Tuesday, January 8, 2008

The NH Election Night Speeches

After all the excitement and positives things said about Obama's and Huckabee's victory speeches in Iowa on Thursday, here are my thoughts on tonight's speeches:

Romney: He seemed very upbeat, even though at the time he made his concession speech, he was down about 9 points (he eventually catched up to McCain, down only by 5 points right now). He is a very good speaker, very eloquent, and I can understand why people are appealed to him. But if it wasn't for his flips and flops and such negative tone in this race, he might actually be leading at this point. Instead, you get him, in good 'ol Olympic fashion, talking about his two "silver place" finishes and him taking the "gold" in that all important primary state: Wyoming!

McCain: Boy did his age show tonight! He wins NH, keeps his campaign alive, and he bored me. Now, I'm a big Rudy supporter, no question about it, but one of the main reasons (aside from the issues) is that every time he speaks, I'm on the edge of my seat. I do have misgivings with McCain, but his life story inspires me and I would naturally support him (or any of the other GOP candidates) if he ultimately wins the primary. Yet, if he wins the primary, he has to generate excitement to win in the end, and tonight's speech didn't do it for me. And with NH proving that a win in IA doesn't translate into a win in other states, and with his lack of resources at this time, he's going to have to be more inspiring than he was tonight.

Edwards: Why is he still in the race? How does he inspire people? He has always come across to me as a complete and utter phony. The Southern charm shtick just doesn't work for me.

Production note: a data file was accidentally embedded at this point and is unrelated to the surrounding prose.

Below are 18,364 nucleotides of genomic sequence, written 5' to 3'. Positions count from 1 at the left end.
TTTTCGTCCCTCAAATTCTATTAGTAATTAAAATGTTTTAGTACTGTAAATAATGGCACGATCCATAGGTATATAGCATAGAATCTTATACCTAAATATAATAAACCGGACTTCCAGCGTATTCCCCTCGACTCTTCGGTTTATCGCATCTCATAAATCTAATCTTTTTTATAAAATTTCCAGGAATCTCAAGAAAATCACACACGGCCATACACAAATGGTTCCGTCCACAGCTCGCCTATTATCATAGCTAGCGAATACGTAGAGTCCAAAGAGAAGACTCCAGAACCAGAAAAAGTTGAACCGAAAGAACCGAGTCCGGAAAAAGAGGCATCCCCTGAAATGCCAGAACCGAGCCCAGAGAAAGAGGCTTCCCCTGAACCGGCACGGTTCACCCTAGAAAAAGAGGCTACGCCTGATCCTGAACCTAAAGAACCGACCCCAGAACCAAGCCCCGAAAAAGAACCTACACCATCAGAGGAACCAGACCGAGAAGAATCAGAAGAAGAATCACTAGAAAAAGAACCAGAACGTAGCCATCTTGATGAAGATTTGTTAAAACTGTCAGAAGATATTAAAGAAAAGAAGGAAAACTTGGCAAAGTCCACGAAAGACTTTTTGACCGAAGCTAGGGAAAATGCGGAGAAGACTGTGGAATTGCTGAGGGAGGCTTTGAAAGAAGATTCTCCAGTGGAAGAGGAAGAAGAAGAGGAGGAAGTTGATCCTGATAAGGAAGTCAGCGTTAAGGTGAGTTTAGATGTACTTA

Obama: Truly the best speech of the night, and it came after a stunning loss. I hardly agree with him on any issue (though he is good on pork spending), but he definitely inspires people. My only concern is how long can he keep this "change" momentum up? It worked in Iowa, but after a certain point, he'll need to start being much more specific, and as he details his positions on more issues, people will ultimately realize just how liberal he is. In fact, most of the criticism about his unspecified "change" sounds just like Russell Kirk's sixth tenet of conservative thought: "Recognition that change may not be salutary reform: hasty innovation may be a devouring conflagration, rather than a torch of progress. Society must alter, for prudent change is the means of social preservation; but a statesman must take Providence into his calculations, and a statesman's chief virtue, according to Plato and Burke, is prudence." Nevertheless, his speeches do work much more effectively when he's not so issue-oriented, i.e., laundry list proposals don't inspire most people, and actually appear to be very similar to Ronald Reagan's style, who of course was the "Great Communicator."

Hillary: Please, please, please, let me NOT have to listen to this for four years. For all of her husband's failings, he was certainly a great speaker. You knew he was lying through his teeth, but at least you wouldn't mind talking one-on-one with the guy at your local bar. Hillary is certainly the anti-Obama speech-wise, doing a short laundry list tonight and in most of her other speeches. And tonight, I was not inspired at all. It was all "me, me, ME" and not enough "you, you, YOU" as Obama's speech was tonight.

No comments: